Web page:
360 Degree Assessment Design
Design your 360 Assessment Carefully
For a more complete and detailed discussion on how to develop your own customized 360 assessment, see our article: Developing a 360 Feedback Strategy
Define Superior Performance - Identify Competencies and Expectations for your Organization: Work with the leaders of your organization to identify competencies which are expected of all employees. These competencies should be tied to your organization's core values, mission, and strategy. Work with the senior person or group in each department - not only will their input be valuable, but you will also get their buy-in which will be important to the success of your 360 feedback program.
Define Superior Performance - Differences by Level: If you are conducting 360 feedback at different levels in your organization, consider how the specific behaviors and requirements differ, depending on what level a person is at within the organization.
Define Superior Performance - Identify Position-Specific Competencies: We don't recommend creating a different 360 survey form for every position, but for a small number of key positions or functions, you might consider adding specific competencies that are required for successful job performance.
Compose Questions for each Competency: Start by working from our standard list of 360 survey items. If there are specific behaviors or skills that you want to measure that are not covered by one of our items, take time to compose effective questions for the competencies that you have identified. If you have never written survey questions before, consider doing some research on how to write effective questions or hire a consultant to help you. If your questions are not well written, the data you receive will not be as useful.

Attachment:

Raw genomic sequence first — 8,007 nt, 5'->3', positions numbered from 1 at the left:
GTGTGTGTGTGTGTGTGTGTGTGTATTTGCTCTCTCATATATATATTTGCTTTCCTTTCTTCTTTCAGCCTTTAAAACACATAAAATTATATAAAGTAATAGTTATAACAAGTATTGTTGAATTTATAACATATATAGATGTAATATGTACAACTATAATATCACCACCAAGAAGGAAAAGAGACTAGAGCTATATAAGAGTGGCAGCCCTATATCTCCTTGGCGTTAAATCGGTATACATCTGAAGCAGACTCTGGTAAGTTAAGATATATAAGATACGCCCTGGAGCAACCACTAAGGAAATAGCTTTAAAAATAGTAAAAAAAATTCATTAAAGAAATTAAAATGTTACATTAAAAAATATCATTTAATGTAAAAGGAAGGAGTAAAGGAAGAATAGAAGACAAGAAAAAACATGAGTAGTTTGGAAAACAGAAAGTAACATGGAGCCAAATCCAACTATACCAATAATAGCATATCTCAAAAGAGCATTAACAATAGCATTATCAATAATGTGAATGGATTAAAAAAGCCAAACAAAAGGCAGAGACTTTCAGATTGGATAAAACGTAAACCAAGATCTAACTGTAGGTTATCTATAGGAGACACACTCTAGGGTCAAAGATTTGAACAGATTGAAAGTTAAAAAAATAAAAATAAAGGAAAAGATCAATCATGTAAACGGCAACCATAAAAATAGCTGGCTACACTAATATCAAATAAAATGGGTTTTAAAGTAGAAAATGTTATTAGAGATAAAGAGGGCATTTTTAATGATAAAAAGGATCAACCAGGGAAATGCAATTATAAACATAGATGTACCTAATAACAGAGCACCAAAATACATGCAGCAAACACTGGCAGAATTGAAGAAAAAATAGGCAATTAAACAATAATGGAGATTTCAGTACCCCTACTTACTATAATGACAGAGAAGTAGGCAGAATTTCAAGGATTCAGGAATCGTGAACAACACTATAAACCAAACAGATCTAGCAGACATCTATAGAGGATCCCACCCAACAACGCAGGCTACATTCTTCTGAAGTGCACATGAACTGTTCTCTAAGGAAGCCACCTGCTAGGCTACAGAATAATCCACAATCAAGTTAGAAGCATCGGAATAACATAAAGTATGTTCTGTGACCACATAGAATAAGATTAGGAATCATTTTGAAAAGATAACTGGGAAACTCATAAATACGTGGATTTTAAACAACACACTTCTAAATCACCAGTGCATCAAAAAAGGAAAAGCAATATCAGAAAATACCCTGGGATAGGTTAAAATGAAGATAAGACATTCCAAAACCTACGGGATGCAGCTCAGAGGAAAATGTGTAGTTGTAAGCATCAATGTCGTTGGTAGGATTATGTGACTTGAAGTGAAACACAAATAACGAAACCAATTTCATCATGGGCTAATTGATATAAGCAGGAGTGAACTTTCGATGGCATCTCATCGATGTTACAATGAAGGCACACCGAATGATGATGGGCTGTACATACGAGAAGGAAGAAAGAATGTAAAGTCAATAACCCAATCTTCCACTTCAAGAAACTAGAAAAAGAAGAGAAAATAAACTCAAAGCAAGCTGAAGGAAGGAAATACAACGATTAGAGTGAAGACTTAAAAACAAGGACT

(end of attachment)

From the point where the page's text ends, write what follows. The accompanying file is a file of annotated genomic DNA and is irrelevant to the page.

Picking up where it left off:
Quantitative versus Qualitative Data: It is important to collect both quantitative (numeric) and qualitative (comments) data. Numeric data will give you hard numbers that you can use to identify strengths and weaknesses. Comments will offer insights into specific issues that are often missed by quantitative data alone. Comments are often the most valuable part of the feedback process.
Pilot your Survey: Once you have written the questions/competencies for your survey, try filling out the survey as if you were rating a coworker that you know well. This is your chance to identify redundancy, confusing items, and missing competencies. You should also ask a small group of people to help you by doing the same exercise. You can include some extra items on the survey for the pilot respondents that ask them to comment on the survey itself. You should also include instructions that ask them to comment specifically on items that they find redundant or confusing and ask them if they think anything is missing from the survey.
Ready to Launch? Once you have gone through the above process, you are just about ready to launch your survey. But before you do, be sure to read the next article on 360 Deployment.